Reauthorization of the Higher Education Act – Issues and Solutions

Susan Dynarski, University of Michigan, Sara Goldrick-Rab, Temple University, Donald E. Heller, University of San Francisco, Nicholas Hillman, University of Wisconsin-Madison, Linda Naval, Betsy Lehman Center, Suzanne Mettler, Cornell University, Deondra Rose, Duke University, Judith Scott-Clayton, Teachers College, Columbia University

Congress has begun the process of reauthorizing the Higher Education Act of 1965 amid intensifying public debates over college affordability and the effectiveness of federal student aid programs. As lawmakers look for policy solutions to today’s challenges, SSN scholars explain the history, purpose, and challenges facing the law – and suggest possible reforms.


The Origins and Shifting Impact of the Higher Education Act

First enacted in 1965 as part of President Lyndon Johnson’s War on Poverty, the Higher Education Act aimed to make a college education more affordable for students from lower and middle-income families, widening access to well-paid jobs and careers. The act has fulfilled its original objectives for millions of American students over many decades. But in recent decades, changes in federal higher education policies and reductions in state support for public universities, coupled with shifts in the landscape of U.S. higher education, have left some college students worse off. As SSN members explain, new obstacles especially face college students who leave early without degrees or end up in jobs after graduation that pay too little to allow ready repayment of student loan obligations.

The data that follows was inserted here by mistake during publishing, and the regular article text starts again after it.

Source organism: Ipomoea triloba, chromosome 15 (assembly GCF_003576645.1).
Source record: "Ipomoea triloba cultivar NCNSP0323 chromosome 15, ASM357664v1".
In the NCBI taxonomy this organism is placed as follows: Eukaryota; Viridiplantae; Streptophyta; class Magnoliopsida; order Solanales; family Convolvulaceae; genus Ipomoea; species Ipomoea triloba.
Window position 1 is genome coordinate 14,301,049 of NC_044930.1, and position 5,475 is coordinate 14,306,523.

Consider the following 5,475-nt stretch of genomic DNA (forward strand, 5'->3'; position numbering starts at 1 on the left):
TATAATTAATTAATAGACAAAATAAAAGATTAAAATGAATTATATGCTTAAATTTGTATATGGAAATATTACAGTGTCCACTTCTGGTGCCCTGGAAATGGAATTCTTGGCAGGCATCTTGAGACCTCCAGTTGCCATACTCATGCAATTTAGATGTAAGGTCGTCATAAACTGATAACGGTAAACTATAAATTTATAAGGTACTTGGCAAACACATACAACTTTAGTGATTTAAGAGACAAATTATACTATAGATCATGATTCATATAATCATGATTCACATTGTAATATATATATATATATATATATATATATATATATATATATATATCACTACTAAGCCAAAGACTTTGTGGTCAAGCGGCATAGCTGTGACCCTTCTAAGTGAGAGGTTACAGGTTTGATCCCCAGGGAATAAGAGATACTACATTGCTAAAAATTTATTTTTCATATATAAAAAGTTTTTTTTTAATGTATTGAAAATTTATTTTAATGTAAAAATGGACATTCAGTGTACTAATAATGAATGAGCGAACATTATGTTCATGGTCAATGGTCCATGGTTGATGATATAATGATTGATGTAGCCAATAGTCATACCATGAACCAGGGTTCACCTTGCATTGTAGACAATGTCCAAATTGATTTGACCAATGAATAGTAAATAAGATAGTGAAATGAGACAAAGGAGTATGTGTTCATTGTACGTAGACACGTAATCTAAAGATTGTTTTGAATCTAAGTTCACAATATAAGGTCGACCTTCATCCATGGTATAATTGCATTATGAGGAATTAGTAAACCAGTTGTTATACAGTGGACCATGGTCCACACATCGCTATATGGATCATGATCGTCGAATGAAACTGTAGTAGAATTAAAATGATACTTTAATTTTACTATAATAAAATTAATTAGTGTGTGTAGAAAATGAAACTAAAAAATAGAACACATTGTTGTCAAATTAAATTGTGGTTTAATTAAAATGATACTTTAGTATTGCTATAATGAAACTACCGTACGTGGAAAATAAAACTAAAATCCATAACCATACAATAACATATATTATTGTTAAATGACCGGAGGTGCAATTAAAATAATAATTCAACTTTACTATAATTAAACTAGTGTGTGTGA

> Will U.S. College Aid Continue Its Proud Track Record of Enlarging Opportunity and Reducing Inequality?
Deondra Rose, Duke University

> How U.S. Education Promotes Inequality – And What Can be Done to Broaden Access and Graduation
Suzanne Mettler, Cornell University

> Will Impending Reforms in Federal College Loan Programs Hurt Black Students and Families?
Sara Goldrick-Rab, University of Wisconsin-Madison, Jason Houle, Dartmouth College, and Robert Kelchen, Seton Hall University

Possible Reforms

As Congress tackles revisions to federal higher education policies, several reforms may be desirable. Simplifying the federal student financial aid system, designing an improved income-based loan repayment plan, and holding schools with high student loan default rates accountable are just a few of the ideas SSN experts propose for updating the Higher Education Act and restoring opportunity.

> Making Loans Work for Today's College Students
Susan Dynarski, University of Michigan

> Designing Better Ways to Regulate Colleges with Too Many Students Who Default on Federal Loans
Nicholas Hillman, University of Wisconsin-Madison

> The Need to Simplify Financial Aid for College Students
Judith Scott-Clayton, Teachers College, Columbia University

Next Steps in Congress

Despite partisan polarization and gridlock, Congress has recently made some progress toward reauthorizing the Higher Education Act with both Democrats and Republicans suggesting specific reforms, some of which draw on ideas developed by SSN members Sara Goldrick-Rab, Susan Dynarski, and Judith Scott-Clayton. Nevertheless, with the November 2014 elections and subsequent lame duck session looming, the challenge of improving and updating federal higher education legislation is not likely to be met until 2015 or later.

> Congress Moves to Update the Higher Education Act
Linda Naval, Scholars Strategy Network

> College Affordability and the Reauthorization of the Higher Education Act of 1965
Donald E. Heller, Michigan State University

October 2014